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Saturday, Apr. 18, 2015
Distasteful tourist schlockPosted Tuesday, April 29, 2008, at 9:22 AM
Honestly, do any of you ever stop at these places?
They need it.
Tucked up in the story was a paragraph I found myself agreeing with:
Even when survey respondents liked the 520,000-acre preserve -- one of the most biologically diverse on the planet -- they didn't like the towns around it, terming them "distasteful tourist schlock" and "gloried amusement parks."
Whoa. That's harsh. And the truth hurts.
I love the Smokies and head up that way often, continuing a tradition I've had since the parents took me in the 1970's. But what I can't stand is what has happened to places like Gatlinburg and Pigeon Forge, and to a lesser extent, Cherokee, N.C..
I mean, how many places do you really need to take a photo of you and your friends in the Old West. In Gatlinburg, there seems to be one of these places every 50 feet or so. The same goes for funnel cakes, which appears to be sold in every business in the two tourist meccas. Then there are the martial art/head shops that carry the same items in every store, which are also placed at 50 foot intervals. And there is no quality Japanese steel to be found in these places - only cheap Pakistani knock-offs of various cutlery items.
Pigeon Forge traffic is a nightmare, and the view as you approach the Smokies is filled with schlock and rip offs of the worst kind.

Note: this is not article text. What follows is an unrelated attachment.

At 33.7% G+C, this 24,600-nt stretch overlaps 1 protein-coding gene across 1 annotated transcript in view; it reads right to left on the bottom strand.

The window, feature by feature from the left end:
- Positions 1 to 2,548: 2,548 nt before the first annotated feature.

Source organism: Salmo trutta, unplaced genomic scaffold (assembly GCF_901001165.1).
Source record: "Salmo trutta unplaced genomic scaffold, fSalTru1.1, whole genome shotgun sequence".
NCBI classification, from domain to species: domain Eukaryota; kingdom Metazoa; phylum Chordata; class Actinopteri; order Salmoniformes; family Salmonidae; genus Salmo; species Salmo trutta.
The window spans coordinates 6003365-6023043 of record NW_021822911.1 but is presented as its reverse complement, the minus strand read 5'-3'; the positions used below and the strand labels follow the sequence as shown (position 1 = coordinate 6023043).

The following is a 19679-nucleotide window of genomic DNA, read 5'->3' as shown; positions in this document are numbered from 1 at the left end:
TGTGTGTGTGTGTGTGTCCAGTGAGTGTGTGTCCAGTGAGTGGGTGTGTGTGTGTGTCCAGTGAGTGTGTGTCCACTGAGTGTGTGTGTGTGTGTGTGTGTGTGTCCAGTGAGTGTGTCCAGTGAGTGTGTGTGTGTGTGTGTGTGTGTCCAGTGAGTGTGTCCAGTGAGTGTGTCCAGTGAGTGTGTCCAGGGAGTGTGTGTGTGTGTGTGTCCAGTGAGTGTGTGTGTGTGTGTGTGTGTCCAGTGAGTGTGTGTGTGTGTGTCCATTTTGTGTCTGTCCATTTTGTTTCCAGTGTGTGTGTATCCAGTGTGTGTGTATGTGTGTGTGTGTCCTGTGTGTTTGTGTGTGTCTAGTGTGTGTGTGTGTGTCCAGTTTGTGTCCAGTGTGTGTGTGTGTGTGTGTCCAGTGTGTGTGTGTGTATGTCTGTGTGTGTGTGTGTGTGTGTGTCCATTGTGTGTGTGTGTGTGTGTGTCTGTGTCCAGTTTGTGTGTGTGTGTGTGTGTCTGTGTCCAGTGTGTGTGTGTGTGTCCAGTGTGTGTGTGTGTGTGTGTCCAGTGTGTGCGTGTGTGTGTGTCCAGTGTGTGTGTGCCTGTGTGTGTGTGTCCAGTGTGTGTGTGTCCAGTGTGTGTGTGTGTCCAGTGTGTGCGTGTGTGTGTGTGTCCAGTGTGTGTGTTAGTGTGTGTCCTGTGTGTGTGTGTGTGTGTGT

There are some things worth checking out, such as the aviation museum, or some of the restaurants in Sevierville, (Connors Steak and Seafood is well worth their high prices) but the rest of it comes off as very cheesy.
Cherokee is a bit more interesting, with lots of Native-American history and related businesses to see, but that has been overshadowed by the casino, which brings far too many people to the small town to throw their cash away. While I understand that those on the reservation get a yearly cut of the proceeds, you can't help but feel that there could be a better way for these folks to make money.
And on a practical note, the hotel rates are stratospheric for such cheap, tiny rooms.
Given the theme park that Rutherford County is looking at building nearby, I wonder if our readers have the same feelings about these types of "attractions." What are your thoughts?
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Brian Mosely is a staff writer for the Times-Gazette.
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